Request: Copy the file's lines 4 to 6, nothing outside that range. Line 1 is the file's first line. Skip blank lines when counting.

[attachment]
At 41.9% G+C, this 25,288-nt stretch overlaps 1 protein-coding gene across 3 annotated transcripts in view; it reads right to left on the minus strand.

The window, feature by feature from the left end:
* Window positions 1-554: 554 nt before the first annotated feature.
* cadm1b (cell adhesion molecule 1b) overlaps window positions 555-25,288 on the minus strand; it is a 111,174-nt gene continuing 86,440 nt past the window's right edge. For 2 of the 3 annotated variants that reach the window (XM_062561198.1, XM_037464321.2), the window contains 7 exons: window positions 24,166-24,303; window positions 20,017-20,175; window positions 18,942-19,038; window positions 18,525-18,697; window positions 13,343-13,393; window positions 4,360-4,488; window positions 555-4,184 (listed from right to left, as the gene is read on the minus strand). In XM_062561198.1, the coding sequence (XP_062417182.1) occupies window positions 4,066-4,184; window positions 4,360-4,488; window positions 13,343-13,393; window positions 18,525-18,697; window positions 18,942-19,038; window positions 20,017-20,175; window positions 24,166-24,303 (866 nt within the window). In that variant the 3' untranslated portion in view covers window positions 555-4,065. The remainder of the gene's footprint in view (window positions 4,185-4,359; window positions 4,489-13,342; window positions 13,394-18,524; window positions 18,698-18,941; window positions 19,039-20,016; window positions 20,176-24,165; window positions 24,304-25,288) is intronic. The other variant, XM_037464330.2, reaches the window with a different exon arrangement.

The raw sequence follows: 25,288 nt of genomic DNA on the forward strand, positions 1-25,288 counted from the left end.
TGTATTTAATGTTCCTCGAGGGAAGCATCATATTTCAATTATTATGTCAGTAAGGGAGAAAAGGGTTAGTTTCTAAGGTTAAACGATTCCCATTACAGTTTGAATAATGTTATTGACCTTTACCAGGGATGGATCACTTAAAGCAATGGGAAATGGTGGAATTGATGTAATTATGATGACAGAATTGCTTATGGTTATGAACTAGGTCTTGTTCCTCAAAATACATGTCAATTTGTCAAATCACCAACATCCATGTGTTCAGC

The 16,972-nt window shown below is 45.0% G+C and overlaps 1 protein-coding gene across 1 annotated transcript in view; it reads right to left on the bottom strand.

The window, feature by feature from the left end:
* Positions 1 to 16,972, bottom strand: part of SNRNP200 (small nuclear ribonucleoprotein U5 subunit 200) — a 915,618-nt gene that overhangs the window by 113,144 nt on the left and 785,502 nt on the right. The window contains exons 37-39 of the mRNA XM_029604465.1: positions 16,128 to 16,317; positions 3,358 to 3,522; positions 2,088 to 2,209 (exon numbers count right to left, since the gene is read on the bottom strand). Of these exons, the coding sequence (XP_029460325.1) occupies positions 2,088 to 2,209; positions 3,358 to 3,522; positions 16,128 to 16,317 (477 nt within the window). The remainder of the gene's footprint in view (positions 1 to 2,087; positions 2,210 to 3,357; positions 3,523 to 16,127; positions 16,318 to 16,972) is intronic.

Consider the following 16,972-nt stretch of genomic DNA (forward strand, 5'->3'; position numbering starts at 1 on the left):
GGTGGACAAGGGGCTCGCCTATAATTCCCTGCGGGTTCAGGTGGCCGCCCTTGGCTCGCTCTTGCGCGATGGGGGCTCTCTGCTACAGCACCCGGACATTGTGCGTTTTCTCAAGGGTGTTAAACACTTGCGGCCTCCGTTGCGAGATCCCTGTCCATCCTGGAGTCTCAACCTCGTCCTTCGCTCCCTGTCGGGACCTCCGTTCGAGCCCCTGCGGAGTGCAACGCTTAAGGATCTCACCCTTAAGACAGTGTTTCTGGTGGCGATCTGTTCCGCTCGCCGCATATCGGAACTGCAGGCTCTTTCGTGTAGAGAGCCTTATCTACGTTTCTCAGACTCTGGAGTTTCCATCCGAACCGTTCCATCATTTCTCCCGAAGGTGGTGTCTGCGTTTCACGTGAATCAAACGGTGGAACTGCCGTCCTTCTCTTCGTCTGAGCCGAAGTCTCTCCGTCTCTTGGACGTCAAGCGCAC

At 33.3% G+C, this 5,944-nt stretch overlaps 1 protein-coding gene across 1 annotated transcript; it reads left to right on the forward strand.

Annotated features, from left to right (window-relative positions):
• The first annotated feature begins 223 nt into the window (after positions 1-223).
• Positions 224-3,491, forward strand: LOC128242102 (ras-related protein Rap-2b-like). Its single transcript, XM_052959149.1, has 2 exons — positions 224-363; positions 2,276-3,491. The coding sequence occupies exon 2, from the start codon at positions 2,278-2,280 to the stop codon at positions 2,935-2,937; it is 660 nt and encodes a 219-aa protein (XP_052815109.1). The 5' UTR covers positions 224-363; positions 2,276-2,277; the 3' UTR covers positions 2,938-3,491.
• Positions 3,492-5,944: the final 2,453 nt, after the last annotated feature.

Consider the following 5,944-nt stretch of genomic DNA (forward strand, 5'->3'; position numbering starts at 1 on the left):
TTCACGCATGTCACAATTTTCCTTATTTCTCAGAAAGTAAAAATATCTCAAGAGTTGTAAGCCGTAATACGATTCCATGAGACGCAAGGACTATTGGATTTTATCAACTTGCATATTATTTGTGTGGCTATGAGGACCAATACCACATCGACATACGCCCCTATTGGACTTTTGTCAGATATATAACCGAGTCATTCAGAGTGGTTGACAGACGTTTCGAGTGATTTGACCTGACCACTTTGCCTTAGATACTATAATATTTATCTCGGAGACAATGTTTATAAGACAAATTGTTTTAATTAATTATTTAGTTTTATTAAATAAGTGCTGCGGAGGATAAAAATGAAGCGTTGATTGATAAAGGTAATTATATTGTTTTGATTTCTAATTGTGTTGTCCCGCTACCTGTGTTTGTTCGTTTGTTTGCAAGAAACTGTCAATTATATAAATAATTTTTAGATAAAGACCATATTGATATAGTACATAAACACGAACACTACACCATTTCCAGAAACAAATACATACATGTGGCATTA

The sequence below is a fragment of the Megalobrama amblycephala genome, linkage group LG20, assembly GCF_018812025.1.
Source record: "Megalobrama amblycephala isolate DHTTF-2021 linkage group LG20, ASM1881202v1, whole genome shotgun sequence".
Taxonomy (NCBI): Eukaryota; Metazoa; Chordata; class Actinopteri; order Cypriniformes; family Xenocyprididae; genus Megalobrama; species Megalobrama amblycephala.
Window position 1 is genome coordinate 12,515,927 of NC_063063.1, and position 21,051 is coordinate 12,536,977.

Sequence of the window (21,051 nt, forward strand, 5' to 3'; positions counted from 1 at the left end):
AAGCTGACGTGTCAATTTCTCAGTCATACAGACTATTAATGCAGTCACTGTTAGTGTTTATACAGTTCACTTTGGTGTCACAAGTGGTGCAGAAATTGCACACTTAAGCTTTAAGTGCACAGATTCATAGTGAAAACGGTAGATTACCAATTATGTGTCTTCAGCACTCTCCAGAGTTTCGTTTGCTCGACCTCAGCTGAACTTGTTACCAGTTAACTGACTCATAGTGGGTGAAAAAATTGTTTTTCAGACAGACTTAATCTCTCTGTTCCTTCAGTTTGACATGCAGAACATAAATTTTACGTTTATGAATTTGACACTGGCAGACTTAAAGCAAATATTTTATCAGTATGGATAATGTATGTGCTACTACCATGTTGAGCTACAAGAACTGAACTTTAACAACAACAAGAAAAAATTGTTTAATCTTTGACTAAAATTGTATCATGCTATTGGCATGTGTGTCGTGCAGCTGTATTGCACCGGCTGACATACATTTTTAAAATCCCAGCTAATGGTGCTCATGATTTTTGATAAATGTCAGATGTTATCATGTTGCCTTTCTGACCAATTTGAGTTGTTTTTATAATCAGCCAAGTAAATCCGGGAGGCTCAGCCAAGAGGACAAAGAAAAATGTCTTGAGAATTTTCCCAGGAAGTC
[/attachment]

* cadm1b (cell adhesion molecule 1b) overlaps window positions 555-25,288 on the minus strand; it is a 111,174-nt gene continuing 86,440 nt past the window's right edge. For 2 of the 3 annotated variants that reach the window (XM_062561198.1, XM_037464321.2), the window contains 7 exons: window positions 24,166-24,303; window positions 20,017-20,175; window positions 18,942-19,038; window positions 18,525-18,697; window positions 13,343-13,393; window positions 4,360-4,488; window positions 555-4,184 (listed from right to left, as the gene is read on the minus strand). In XM_062561198.1, the coding sequence (XP_062417182.1) occupies window positions 4,066-4,184; window positions 4,360-4,488; window positions 13,343-13,393; window positions 18,525-18,697; window positions 18,942-19,038; window positions 20,017-20,175; window positions 24,166-24,303 (866 nt within the window). In that variant the 3' untranslated portion in view covers window positions 555-4,065. The remainder of the gene's footprint in view (window positions 4,185-4,359; window positions 4,489-13,342; window positions 13,394-18,524; window positions 18,698-18,941; window positions 19,039-20,016; window positions 20,176-24,165; window positions 24,304-25,288) is intronic. The other variant, XM_037464330.2, reaches the window with a different exon arrangement.

The raw sequence follows: 25,288 nt of genomic DNA on the forward strand, positions 1-25,288 counted from the left end.
TGTATTTAATGTTCCTCGAGGGAAGCATCATATTTCAATTATTATGTCAGTAAGGGAGAAAAGGGTTAGTTTCTAAGGTTAAACGATTCCCATTACAGTTTGAATAATGTTATTGACCTTTACCAGGGATGGATCACTTAAAGCAATGGGAAATGGTGGAATTGATGTAATTATGATGACAGAATTGCTTATGGTTATGAACTAGGTCTTGTTCCTCAAAATACATGTCAATTTGTCAAATCACCAACATCCATGTGTTCAGC